Q&A with Christopher White

A Conversation with Christopher White,

author of




What inspired you to write this book?


The story grew out of my concern for climate change—in the Arctic, in the world’s oceans, on the African plains, and, of course, in the European Alps, which are wasting away. I wanted to know what was happening domestically. Was global warming showing proven effects right in the United States? When I heard about the disappearing glaciers in Glacier National Park, it sounded like a microcosm of what was happening in mountain ranges around the globe. That inspired me to write about them. I thought that telling the full story of glacier loss and all the downstream effects—right in our own backyard—might bring the crisis home in the minds of Americans.



Why is Montana, rather than Colorado or the Pacific Northwest, the best place to tell the story of vanishing glaciers?


Montana holds the second largest population of glaciers after the Cascades of Washington, Oregon, California, and British Columbia. What is most unusual is that because of its geography, particularly its elevation, Montana has shown 1.8 times the warming of the global average temperature increase. For this reason—the extreme heat for its latitude—over 80 percent of Montana glaciers have vanished. There were 150 glaciers in the late 1800s. In 2008, when I began this project there were 27 glaciers left. Today, there are only 25 surviving.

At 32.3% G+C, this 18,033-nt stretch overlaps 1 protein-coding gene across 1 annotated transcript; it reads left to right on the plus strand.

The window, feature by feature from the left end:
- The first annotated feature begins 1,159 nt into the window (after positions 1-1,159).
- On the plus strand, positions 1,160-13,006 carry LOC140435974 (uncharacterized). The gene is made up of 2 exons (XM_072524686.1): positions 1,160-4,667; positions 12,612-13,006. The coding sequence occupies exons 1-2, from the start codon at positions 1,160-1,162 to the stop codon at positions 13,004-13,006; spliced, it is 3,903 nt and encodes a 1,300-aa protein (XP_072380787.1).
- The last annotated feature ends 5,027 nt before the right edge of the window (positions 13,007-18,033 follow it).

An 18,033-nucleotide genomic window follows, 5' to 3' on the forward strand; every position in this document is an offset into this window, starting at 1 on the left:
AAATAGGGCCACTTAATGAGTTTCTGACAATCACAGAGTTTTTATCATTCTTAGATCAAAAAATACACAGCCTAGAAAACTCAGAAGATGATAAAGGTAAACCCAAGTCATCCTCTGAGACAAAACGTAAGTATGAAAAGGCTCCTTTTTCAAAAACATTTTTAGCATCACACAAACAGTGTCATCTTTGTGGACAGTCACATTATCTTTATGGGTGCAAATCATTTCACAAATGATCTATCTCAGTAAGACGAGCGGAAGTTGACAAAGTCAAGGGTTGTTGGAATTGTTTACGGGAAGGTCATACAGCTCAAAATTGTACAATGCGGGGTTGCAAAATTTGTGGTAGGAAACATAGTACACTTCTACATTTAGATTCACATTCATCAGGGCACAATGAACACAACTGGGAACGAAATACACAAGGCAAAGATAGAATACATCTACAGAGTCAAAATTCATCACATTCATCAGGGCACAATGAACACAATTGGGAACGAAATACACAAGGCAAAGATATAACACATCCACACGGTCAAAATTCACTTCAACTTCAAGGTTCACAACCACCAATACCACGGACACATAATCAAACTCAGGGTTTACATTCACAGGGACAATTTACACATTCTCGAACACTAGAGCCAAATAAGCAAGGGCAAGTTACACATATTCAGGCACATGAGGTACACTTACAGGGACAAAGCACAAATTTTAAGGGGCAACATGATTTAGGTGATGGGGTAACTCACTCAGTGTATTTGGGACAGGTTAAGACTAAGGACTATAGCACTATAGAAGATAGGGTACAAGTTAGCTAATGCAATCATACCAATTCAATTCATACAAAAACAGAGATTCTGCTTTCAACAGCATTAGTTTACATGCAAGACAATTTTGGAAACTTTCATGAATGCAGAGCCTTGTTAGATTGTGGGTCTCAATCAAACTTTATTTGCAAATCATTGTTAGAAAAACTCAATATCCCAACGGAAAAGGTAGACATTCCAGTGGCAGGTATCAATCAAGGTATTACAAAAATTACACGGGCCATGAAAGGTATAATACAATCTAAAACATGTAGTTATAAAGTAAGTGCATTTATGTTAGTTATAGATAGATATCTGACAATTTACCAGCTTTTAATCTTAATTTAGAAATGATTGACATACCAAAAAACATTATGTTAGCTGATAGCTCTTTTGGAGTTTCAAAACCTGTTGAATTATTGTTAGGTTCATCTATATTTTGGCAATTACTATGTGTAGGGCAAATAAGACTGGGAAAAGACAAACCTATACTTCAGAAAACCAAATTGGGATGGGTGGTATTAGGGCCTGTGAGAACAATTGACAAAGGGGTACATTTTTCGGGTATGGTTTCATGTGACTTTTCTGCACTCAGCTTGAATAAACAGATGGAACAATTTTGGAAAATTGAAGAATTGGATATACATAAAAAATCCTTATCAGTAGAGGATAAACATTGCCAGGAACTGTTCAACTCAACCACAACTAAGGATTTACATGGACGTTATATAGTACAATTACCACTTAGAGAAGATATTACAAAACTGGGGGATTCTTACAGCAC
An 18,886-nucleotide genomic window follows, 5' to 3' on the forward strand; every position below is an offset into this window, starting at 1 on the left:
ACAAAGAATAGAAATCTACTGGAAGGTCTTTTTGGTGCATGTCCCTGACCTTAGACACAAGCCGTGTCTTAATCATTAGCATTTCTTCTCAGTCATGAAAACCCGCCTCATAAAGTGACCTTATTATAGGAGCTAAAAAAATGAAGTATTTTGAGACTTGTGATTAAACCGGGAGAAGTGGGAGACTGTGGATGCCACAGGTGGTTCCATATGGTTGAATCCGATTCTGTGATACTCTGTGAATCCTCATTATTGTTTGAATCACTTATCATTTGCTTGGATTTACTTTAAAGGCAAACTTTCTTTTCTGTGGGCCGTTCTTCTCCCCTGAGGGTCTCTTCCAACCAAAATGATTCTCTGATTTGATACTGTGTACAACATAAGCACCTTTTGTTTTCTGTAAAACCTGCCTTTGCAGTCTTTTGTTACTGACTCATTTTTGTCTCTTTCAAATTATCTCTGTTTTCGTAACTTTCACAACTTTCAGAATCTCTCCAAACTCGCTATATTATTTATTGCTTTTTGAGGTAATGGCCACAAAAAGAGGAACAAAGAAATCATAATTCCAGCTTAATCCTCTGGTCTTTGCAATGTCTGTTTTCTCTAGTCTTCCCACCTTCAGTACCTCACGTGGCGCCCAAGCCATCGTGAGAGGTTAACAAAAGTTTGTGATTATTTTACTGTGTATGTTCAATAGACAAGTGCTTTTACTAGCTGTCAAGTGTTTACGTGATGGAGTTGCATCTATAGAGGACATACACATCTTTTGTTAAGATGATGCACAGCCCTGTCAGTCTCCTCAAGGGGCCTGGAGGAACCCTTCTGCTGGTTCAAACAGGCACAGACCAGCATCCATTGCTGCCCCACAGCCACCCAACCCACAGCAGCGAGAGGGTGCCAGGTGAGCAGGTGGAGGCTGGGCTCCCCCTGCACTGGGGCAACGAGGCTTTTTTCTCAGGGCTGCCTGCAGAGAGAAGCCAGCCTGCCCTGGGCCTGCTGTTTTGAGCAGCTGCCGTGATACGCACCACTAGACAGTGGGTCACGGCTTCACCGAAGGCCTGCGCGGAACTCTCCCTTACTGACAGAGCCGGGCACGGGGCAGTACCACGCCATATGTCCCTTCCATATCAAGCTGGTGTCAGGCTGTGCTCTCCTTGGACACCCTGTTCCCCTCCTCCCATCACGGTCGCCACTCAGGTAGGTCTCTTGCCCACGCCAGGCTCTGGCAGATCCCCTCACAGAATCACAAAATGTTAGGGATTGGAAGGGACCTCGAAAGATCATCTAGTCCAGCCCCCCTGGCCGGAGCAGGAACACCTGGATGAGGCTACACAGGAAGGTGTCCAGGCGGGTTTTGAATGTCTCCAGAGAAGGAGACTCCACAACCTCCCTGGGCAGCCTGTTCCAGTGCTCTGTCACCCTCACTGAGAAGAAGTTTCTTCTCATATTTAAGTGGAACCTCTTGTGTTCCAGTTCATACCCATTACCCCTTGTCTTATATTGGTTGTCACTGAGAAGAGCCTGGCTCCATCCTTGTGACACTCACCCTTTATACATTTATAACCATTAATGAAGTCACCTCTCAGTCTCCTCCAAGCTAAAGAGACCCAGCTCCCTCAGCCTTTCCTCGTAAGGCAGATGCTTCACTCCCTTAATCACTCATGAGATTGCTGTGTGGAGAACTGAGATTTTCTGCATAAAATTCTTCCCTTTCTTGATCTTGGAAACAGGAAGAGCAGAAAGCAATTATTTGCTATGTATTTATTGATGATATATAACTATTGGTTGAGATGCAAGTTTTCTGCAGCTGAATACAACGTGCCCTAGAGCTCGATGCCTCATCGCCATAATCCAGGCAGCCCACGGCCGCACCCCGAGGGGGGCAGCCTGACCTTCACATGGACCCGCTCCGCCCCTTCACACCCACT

Why does the book profile Dan Fagre of the U. S. Geological Survey as the most intriguing glacier scientist in the country?


He is one of those rare, charismatic characters—a philosopher-scientist. Fagre is also a maverick within government circles. He is called to testify about climate change before Congress. He speaks at international events. But he is most at home on a pair of cross-country skies in the backcountry. With twenty years of experience in monitoring the health of glaciers in Montana, he has his finger on the pulse of the mountains and climate. When a glacier dies, he feels it in his bones.



How long will the glaciers last in Montana? What will the downstream impacts of their disappearance be?


In 2003, Dan Fagre employed a computer model to predict that all of the glaciers would vanish (or at least become inactive) by 2030—about 30 years down the road. Through the course of the book’s five year timeline, he modified that forecast to be 2020—as soon as 7 years from now. More likely is is ten years or so. The melting is speeding up. That means more creeks and streams will run dry for certain parts of the year. River volume, including the Columbia, Missouri, and Saskatchewan, will be lower. This means fish and aquatic invertebrates will be in trouble. So farmers will have less water. The forests will be drier and more susceptible to fire. Those are a few of the likely impacts. We’re seeing some of them already. We don’t yet know what all the domino effects will be.



What was the most difficult part of writing this book? Did you have any close calls in the mountains?